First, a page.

Thursday, February 2, 2012

Berlin Retrospective 1: The Filmmuseum Berlin

Before my recent Berlin sojourn (in November 2011) becomes naught but a distant memory - at least until the next visit - here is the first of a short series of selected highlights. I’m starting with this fabulous museum, as it has helped rekindle my interest in silent cinema, which in turn appears to be infiltrating some of my current work.

Part of the Filmhaus, which also includes a film school and the Cinematheque-like Arsenal cinemas, Filmmuseum Berlin provides an immersive, hugely entertaining and exceptionally instructive journey through the history of German Cinema.  I felt very much like Lewis Carroll’s Alice, particularly when walking the Caligari-like path that snakes through its dizzying mirrored multi-screened entrance hall - although for film buffs, Wonderland and Looking Glass World combined have nothing on this place.

From Berlin-born Marlene Dietrich’s estate the museum has inherited a vast holding that includes photographs, letters, items of personal clothing and, most notably, costumes from her films. These are regularly rotated. The installation view immediately following includes photographs of Dietrich and her mentor Josef von Sternberg, along with the top hat and other accessories and artifacts from her first Hollywood film Morocco (1930, dir. Josef von Sternberg). Pictured second below is the costume Dietrich wore as dance hall girl Frenchie in the comedy western Destry Rides Again (1939, dir. George Marshall). Cast completely against type, her droll, earthy performance (opposite James Stewart) is considered to be responsible for bailing out her sinking film career.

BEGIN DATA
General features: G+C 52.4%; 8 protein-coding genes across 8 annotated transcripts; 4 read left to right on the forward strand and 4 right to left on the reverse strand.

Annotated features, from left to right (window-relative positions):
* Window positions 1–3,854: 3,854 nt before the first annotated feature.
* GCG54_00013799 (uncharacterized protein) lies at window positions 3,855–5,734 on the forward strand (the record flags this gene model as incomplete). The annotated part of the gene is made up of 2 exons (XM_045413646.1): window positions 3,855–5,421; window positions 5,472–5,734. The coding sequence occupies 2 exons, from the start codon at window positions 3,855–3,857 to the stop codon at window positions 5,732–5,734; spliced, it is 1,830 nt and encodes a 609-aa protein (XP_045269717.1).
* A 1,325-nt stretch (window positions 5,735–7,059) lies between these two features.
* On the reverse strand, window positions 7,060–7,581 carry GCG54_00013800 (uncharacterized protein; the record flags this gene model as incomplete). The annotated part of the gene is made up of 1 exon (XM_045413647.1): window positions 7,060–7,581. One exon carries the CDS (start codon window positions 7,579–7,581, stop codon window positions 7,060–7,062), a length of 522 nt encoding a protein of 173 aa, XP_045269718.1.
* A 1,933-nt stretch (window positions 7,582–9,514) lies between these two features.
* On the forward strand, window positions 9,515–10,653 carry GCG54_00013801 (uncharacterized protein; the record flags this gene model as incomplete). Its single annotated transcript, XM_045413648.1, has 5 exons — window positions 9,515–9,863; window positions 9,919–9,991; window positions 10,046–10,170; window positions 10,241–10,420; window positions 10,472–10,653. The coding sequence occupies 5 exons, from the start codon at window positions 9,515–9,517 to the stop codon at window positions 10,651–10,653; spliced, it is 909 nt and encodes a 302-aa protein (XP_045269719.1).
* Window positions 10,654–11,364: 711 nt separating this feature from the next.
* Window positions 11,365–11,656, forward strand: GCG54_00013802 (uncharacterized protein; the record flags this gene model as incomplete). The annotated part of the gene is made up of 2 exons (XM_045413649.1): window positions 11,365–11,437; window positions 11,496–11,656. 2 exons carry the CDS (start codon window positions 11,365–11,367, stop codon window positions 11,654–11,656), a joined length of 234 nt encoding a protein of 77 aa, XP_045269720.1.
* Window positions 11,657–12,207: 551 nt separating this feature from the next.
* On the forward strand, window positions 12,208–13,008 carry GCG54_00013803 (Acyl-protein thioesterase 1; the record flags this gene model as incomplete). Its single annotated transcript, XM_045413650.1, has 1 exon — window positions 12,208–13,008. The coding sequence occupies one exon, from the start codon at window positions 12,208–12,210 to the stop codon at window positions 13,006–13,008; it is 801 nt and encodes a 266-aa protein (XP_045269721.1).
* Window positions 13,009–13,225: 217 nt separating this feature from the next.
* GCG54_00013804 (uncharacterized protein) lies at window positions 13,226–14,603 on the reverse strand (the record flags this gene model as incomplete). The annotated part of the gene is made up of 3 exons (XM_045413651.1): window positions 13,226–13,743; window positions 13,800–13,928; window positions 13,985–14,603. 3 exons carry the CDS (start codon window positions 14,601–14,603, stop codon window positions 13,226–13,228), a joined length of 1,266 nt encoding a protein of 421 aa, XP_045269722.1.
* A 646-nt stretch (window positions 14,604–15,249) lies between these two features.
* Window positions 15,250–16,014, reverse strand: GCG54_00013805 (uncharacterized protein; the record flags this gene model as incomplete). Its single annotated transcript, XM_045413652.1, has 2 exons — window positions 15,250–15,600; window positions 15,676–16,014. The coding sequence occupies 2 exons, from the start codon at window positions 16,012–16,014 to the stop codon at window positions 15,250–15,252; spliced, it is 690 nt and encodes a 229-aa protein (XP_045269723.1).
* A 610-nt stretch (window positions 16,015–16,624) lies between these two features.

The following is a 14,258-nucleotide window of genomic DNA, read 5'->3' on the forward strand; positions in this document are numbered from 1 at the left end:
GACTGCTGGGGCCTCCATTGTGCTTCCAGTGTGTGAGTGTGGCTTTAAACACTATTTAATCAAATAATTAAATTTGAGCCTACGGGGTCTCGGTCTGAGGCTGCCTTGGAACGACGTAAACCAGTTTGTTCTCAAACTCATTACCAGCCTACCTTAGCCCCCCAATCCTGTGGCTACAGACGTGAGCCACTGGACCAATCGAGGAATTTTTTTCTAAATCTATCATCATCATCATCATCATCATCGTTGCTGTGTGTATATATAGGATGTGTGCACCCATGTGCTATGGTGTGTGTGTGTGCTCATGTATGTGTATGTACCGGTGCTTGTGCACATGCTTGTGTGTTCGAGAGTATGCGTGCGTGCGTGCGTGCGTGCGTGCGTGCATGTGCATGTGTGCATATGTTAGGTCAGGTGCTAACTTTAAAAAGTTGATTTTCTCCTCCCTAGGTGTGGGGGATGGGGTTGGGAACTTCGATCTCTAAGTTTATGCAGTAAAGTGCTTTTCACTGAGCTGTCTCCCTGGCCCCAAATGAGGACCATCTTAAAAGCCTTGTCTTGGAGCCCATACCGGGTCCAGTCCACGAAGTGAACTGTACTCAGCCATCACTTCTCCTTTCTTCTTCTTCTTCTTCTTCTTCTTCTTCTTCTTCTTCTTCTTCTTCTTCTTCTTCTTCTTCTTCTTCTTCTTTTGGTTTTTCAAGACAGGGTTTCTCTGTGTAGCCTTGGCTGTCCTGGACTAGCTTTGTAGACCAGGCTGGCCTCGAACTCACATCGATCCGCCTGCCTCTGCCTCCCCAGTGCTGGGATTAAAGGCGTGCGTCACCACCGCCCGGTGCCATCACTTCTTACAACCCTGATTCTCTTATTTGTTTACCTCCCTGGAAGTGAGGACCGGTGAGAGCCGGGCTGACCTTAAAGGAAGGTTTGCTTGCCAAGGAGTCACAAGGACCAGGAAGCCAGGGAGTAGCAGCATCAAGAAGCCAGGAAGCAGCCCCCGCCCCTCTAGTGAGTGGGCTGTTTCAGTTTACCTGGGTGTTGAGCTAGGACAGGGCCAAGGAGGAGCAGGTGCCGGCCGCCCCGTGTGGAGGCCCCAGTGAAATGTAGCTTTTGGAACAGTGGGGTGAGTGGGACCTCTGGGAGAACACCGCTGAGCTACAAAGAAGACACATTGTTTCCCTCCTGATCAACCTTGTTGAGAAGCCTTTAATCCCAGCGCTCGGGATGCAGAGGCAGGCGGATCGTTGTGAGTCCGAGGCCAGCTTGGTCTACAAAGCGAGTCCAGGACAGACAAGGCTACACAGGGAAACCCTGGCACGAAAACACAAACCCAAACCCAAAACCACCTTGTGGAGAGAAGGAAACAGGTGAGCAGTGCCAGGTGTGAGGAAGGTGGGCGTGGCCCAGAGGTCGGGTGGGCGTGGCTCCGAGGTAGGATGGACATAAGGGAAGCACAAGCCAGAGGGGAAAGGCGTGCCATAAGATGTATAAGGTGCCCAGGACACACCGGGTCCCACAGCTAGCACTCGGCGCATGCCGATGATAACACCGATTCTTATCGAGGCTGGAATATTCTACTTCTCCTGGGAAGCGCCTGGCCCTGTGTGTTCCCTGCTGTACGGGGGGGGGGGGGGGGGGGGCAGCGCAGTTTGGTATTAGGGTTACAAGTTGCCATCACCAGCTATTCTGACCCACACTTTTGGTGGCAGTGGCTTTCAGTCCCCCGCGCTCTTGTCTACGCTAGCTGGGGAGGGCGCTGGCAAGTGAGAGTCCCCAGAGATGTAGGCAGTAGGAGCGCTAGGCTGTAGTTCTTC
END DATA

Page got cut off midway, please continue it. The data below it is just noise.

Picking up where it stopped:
The exhibits that focused on German silent film and early talkies were especially captivating. These included posters, costumes, stills, film clips, and superbly crafted scale models of film sets, including (first and second directly below) The Cabinet of Doctor Caligari (1919, dir. Robert Wiene) and The Blue Angel (1930, dir. Josef von Sternberg). Among the costumes was a touchingly evocative facsimile of the doorman’s coat worn by Emil Jannings in the silent classic The Last Laugh (1924, dir. F. W. Murnau). But best of all were a series of film clips of silent movie actress Asta Nielsen, whose acting range (unlike that of the far better known Dietrich) appeared to be limitless.  I knew little of her work, and have the Filmmuseum Berlin to thank for introducing me to it.

Our lengthy visit to this extraordinary place ended in the bar on the ground floor, named for legendary director Billy Wilder, whose own dazzling career began in Berlin. We drank a toast to him.